Hi FlourishAnyway,

It takes a lot of manpower hours to keep our large national cemeteries well manicured. I think that is one of the reasons those flat headstones came into being unlike the upright ones. It is undoubtedly much easier to keep the grass mowed around them.

Peggy Woods (author) from Houston, Texas on April 29, 2018:

Hi Robert,

There is plenty of room still left for our deceased soldiers at our Houston National Cemetery unlike Arlington. Ours is a much newer cemetery in comparison.

FlourishAnyway from USA on April 28, 2018:

This is a beautiful cemetery. I’ve always wondered what it takes to mow around so many graves so they stay wel manicured.

Peggy Woods (author) from Houston, Texas on April 28, 2018:

Hi Genna,

You described this cemetery so perfectly: "Stunning beauty, grace and solemnity." Glad you liked seeing this beauty.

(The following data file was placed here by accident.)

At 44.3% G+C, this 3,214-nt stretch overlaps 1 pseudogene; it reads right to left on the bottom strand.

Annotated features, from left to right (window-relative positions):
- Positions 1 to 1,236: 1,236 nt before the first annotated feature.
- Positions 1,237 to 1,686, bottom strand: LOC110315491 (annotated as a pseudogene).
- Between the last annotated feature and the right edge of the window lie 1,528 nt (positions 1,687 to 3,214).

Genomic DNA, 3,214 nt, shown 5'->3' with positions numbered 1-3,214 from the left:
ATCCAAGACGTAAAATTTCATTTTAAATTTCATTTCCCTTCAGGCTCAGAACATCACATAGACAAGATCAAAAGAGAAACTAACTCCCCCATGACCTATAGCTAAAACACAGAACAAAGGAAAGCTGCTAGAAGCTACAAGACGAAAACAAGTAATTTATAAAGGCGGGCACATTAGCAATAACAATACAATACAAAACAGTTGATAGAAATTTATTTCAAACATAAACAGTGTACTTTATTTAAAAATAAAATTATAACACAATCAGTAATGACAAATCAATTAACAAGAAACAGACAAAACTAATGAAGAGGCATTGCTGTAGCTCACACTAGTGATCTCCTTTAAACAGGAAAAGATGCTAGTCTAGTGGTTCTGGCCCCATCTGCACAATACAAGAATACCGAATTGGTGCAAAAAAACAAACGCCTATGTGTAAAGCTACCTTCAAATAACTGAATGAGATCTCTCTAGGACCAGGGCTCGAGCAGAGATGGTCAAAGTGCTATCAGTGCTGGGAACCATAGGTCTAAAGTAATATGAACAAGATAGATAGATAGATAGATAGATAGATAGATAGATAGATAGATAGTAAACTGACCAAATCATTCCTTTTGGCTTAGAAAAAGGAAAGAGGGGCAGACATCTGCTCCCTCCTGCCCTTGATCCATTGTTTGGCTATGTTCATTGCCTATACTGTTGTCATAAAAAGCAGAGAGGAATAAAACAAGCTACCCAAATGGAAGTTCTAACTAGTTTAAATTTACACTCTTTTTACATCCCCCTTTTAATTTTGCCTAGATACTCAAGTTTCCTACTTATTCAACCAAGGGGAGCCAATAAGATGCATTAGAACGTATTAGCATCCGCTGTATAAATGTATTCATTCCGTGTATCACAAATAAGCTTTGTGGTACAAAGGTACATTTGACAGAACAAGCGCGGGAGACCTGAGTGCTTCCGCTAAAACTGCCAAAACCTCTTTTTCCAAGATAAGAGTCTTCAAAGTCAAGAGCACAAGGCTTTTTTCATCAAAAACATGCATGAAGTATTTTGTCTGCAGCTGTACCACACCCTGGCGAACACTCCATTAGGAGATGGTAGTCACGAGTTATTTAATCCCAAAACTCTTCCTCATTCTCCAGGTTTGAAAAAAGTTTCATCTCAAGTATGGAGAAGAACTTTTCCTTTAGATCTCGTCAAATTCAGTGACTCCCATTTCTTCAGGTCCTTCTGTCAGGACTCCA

Robert Sacchi on April 28, 2018:

Arlington National Cemetery is running out of space so it is good that isn't a problem in the Houston National Cemetery.

Peggy Woods (author) from Houston, Texas on April 28, 2018:

Hi Robert,

It is indeed a beautiful final resting spot.

Peggy Woods (author) from Houston, Texas on April 28, 2018:

Hi Linda,

They have much room still left for more interments at this national cemetery in Houston. With the ponds and different areas it will always be beautiful even when filled to capacity.

Peggy Woods (author) from Houston, Texas on April 28, 2018:

Hi Rachel,

Happy to be able to show you this beautiful resting place in Houston. The Hemicycle also makes it special in addition to the beautiful land around it.

Genna East from Massachusetts, USA on April 28, 2018:

Hi Peggy. Stunning beauty, grace and solemnity. What an amazing place. One doesn't often find cemeteries that are so inviting -- for both the full-time resident and the visitor. I imagine that one would find this final resting place a heaven of its own. Thank you for sharing this, Peg.

Robert Sacchi on April 27, 2018:

This seems a beautiful place for a final resting place.